Australian wine expert Wolf Blass has called for a global marketing campaign to bolster wine sales, as manufacturers continue to struggle domestically.
Research from IBISWorld released late last month shows the Australian wine production sector has faced difficult trading conditions over the past five years, with the industry declining at an annual rate of 1.9%.
Speaking at an American Chamber of Commerce forum late last week in Adelaide, wine patriarch Wolf Blass called for Australia’s 2500 winemakers to contribute to an international marketing fund to help boost the sector.
“To succeed in business we need promotion and something terrible will happen if we don’t,” Blass said, as quoted in The Australian.
“We’ve got no funding to promote the industry…we should have a levy on most winemakers. There are a lot of parasites in this country who don’t contribute to the marketing of their product.”
The wine production industry currently generates $5.7 billion in revenue and over the next five years this is predicted to remain relatively flat.
“Exports have been hurt by volatile economies in key export markets, a soaring Australian dollar (which has made industry exports uncompetitive) and rising competition from new low-cost wine producers,” IBISWorld says in its report.
“Manufacturers are losing bargaining power against supermarket giants and consumer preferences are changing… A vast oversupply of wine and wine grapes has forced down prices, squeezing profit margins and forcing many producers out of business,” it said.
The impact of the tough trading conditions has been heavily felt, with a number of sizeable businesses being placed in administration in the past two years.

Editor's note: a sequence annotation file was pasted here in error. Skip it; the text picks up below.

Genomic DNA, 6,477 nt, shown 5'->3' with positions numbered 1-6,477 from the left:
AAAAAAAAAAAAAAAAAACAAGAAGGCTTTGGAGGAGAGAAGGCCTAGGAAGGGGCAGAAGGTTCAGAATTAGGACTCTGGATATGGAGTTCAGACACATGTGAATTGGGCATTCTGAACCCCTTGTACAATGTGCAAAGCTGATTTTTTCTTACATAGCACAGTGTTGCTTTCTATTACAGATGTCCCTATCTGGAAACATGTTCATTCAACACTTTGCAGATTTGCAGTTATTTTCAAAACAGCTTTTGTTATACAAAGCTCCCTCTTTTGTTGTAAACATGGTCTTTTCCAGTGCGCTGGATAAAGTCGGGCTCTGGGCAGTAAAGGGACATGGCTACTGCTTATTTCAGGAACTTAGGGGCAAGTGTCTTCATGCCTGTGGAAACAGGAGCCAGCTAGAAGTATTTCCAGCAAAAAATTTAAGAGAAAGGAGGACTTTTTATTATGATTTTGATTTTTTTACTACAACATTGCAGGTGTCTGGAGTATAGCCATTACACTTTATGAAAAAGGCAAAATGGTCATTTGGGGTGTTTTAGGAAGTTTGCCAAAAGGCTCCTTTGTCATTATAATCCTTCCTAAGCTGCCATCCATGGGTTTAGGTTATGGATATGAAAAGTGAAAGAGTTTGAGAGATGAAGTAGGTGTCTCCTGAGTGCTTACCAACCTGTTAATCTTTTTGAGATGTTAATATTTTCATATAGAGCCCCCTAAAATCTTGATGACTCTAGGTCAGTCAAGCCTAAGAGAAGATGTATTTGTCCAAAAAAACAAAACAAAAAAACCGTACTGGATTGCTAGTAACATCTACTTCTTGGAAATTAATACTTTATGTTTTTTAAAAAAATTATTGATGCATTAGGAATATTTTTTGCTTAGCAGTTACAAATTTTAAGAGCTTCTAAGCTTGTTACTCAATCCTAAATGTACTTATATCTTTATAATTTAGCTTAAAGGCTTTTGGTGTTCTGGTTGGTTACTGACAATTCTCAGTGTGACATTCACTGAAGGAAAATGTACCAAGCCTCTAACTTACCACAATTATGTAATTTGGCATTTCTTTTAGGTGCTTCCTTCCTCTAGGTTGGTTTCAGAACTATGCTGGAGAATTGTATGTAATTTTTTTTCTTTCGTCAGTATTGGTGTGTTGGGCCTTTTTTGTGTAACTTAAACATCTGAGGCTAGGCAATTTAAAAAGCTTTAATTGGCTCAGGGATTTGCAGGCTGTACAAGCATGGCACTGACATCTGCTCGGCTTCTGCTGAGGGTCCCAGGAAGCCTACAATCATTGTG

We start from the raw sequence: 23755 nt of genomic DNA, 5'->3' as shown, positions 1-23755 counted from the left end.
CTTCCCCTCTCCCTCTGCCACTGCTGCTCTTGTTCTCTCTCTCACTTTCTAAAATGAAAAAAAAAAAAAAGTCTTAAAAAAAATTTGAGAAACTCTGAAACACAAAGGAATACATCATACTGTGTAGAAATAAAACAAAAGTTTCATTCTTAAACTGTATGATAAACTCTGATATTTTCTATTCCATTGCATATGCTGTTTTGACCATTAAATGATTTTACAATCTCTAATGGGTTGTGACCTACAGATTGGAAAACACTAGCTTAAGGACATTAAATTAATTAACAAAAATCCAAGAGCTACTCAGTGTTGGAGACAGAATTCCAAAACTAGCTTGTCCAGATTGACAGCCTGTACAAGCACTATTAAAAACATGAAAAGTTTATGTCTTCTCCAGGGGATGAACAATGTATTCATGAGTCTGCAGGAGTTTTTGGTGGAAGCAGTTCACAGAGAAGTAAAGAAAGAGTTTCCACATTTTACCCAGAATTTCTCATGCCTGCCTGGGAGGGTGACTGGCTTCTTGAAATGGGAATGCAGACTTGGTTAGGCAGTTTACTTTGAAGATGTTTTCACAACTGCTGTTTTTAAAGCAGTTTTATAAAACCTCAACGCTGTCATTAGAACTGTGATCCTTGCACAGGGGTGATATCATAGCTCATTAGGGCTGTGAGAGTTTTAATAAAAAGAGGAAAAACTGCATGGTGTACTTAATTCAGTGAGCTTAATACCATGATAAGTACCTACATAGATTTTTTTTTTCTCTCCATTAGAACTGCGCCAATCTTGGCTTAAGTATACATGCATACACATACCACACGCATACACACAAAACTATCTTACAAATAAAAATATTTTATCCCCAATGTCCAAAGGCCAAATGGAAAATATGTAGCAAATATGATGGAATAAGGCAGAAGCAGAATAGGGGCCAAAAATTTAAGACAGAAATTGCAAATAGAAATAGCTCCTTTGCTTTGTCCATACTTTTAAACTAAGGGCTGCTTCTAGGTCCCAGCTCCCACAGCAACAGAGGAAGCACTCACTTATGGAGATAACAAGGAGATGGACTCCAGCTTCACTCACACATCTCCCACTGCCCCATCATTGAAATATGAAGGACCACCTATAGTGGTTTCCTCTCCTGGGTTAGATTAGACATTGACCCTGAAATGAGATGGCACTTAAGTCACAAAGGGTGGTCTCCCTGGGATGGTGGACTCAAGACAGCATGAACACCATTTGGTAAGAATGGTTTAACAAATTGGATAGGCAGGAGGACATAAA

In January this year Barossa Valley Estate was placed in receivership, with reported debts of $20 million.
In late 2012, the historic Buller Wines was also placed in administration. The winery was a fourth generation business with the original vineyard established in 1921.
Blass said to help the industry the government should abandon its wine equalisation tax which lets New Zealand manufacturers claim a rebate on wine exported to Australia.
“The black sheep are the New Zealanders, they’ve flooded the market domestically and they’re having 13% of the market imported into this country.
“We pay them a rebate and import their product … the tax is hurting us: we need the $30 million to promote ourselves overseas,” he said.
Blass’ company is one of Australia’s largest wine exporters and he is a two-time winner of International Winemaker of the Year. He’s also won the prestigious Jimmy Watson Trophy on four occasions.
Winemakers’ Federation of Australia chief executive Paul Evans previously told SmartCompany over the past few years the sector has battled high exchange rates and increased competition.
“Domestically, we are faced with a highly consolidated retail sector and fierce competition amongst producers with the own brands of retailers and increasing numbers of imports.
“With so much competition domestically, all companies need to find their particular niche and speciality and focus on that,” he said.
Over the past 10 years, IBISWorld found a number of new producers have also impacted upon the competitiveness of Australian wines overseas.
“Wine producers such as New Zealand, Argentina, Chile and more recently South Africa have taken advantage of lower costs and rising popularity to supplant Australian wines in major wine-consuming markets,” the report said.
But Peter Mace from the Australian Institute of Export told SmartCompany earlier this year opportunities do exist in China.
“There are good opportunities to build up market share of the wine industry in China. While many winemakers have been struggling in the European and UK markets, the Chinese are keen on good labels,” he said.